Cachaça: One trick pony?

Vlierboom adds: “The producers which have been active in the past decade have been mainly volume driven which has flushed the European market with the cheaper end product, commoditising it. As the produced volumes are so big in Brazil from the larger producers’ perspective they find the European market extremely small and do not always understand the dynamics of building a brand over time.”

Maia says: “Cachaça has a strong potential and is already appreciated by more than 51 countries which buy Cachaça 51. We have the purpose to keep on developing both Cachaça 51 and Reserva 51 in the locations where we are having great results, besides introducing new products from our portfolio and increasing our share in Brazilian exports.”

Pitú says: “Challenges in Europe: Keep the attention level high while other categories such as gin, whisky and rum are growing.

“In Germany and many other European Countries Pitú is promoting the mixability of fruity and light drinks which are called Batida: promotion with glass on packs, recipe book-lets, bar equipments etc.

Riewe-Høgh says:“The two biggest challenges for cachaca are that nobody knows about it, and nobody talks about it. The challenge for the category is how to communicate the narrative of good quality cachaca de alambique and the variety in flavours that it offers.

“But who should invest in and perform that communication? We believe it demands a coordinated effort between various stakeholders that as of now looks difficult to unify in common efforts,“ says Riewe-Høgh.


“Once upon a not-too-distant past, gin was only for G&Ts and Martinis, and look what’s changed there,” points out Duff.

“Spirits such as genever, singani, pisco, aquavit, even mezcal, all find themselves in the same boat. To begin to deliver real volume, they need to become ‘just another spirit’, with or without the safety net of a signature cocktail or two. Indeed, singani, aquavit and mezcal don’t even have any classic cocktails to fall back on.”

Maia says: “Product diversification is on the rise and becoming a trend. New products for different consumers and consumption occasions are becoming common, such as the case with the product we are launching, 51 Assinatura (51 Signature). We had developed three ranges of cachaça (jambu, smoked and amaro) together with three of Brazil’s most well-regarded mixologists, in addition to the liqueur flavour, created by product development specialists. All of them can be consumed in their natural form or in cocktails.”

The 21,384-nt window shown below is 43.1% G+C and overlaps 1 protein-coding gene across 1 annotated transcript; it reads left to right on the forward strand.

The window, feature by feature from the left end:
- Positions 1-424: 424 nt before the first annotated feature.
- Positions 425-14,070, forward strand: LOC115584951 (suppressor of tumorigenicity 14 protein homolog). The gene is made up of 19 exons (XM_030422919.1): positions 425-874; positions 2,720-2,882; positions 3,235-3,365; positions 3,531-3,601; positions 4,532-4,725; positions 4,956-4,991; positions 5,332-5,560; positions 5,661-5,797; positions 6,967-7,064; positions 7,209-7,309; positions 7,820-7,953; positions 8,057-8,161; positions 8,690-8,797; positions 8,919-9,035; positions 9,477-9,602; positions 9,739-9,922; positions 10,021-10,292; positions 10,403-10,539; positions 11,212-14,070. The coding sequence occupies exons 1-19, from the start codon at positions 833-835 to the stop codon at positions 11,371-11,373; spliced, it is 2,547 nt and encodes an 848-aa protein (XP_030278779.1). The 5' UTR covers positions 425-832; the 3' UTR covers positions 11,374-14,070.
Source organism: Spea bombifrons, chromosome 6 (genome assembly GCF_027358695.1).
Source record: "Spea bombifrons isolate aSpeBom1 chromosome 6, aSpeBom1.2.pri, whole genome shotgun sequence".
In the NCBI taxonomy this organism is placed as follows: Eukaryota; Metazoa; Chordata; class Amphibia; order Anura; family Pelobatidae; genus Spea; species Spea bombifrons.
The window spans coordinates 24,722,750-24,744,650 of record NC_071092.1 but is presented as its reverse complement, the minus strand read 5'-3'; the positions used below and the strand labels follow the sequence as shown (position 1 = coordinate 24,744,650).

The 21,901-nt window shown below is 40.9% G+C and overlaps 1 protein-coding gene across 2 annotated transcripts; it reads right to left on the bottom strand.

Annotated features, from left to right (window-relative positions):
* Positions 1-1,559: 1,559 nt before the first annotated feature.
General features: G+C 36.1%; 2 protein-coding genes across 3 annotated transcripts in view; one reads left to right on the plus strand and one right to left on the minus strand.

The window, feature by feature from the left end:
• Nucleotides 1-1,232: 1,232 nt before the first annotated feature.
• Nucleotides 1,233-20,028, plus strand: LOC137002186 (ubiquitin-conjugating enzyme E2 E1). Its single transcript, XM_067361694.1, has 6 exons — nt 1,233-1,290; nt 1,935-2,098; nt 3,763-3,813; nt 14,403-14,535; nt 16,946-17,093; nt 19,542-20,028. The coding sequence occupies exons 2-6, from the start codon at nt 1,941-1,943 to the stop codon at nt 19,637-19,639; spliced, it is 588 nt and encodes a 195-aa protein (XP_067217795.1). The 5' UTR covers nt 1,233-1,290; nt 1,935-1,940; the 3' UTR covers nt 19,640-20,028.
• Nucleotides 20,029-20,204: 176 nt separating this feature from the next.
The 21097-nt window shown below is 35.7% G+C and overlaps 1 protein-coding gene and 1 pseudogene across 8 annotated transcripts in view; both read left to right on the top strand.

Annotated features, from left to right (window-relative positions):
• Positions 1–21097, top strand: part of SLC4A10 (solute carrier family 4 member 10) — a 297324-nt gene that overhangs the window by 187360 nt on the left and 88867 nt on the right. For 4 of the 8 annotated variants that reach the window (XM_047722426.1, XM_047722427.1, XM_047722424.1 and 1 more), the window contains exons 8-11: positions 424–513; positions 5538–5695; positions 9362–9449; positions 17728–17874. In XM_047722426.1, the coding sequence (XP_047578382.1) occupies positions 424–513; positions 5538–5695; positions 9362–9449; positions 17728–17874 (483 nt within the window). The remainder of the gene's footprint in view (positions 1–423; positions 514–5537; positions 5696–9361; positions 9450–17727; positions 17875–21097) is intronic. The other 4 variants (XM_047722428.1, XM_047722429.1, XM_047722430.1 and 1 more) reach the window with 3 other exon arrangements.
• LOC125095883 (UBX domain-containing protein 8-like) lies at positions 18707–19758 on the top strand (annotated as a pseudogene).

Riewe-Høgh adds: “The potential for cachaca is massive. Not only is it an interesting product for bartenders to work with, but current trends are also shifting towards more dry and ‘dirty’ cane spirits/rum.

“It would be great to see cachaca as a category that is represented with more than just one bottle at the back bar, and something that bartenders would find use for outside the classic Caipirinha.”


According to Vlierboom, there are opportunities in premium and super-premium products for international markets, with continuous large volumes in local markets.”

Maia says: “The category has been making strong efforts to achieve a market growth, but few will be able to reach a level of quality to remain in the market after some long years. It is necessary to invest in technologies and be always attentive to what is new in the market to reach an outstanding position among so many competitors.”

“Cachaca has long been fighting to be acknowledged as a category of its own, says Riewe-Høgh. “To some extent I understand the need to stand out, but with the current development in rum demand, I fear that cachaca has chosen a strategy that could leave it as a spectator to a growing niche it could have been part of.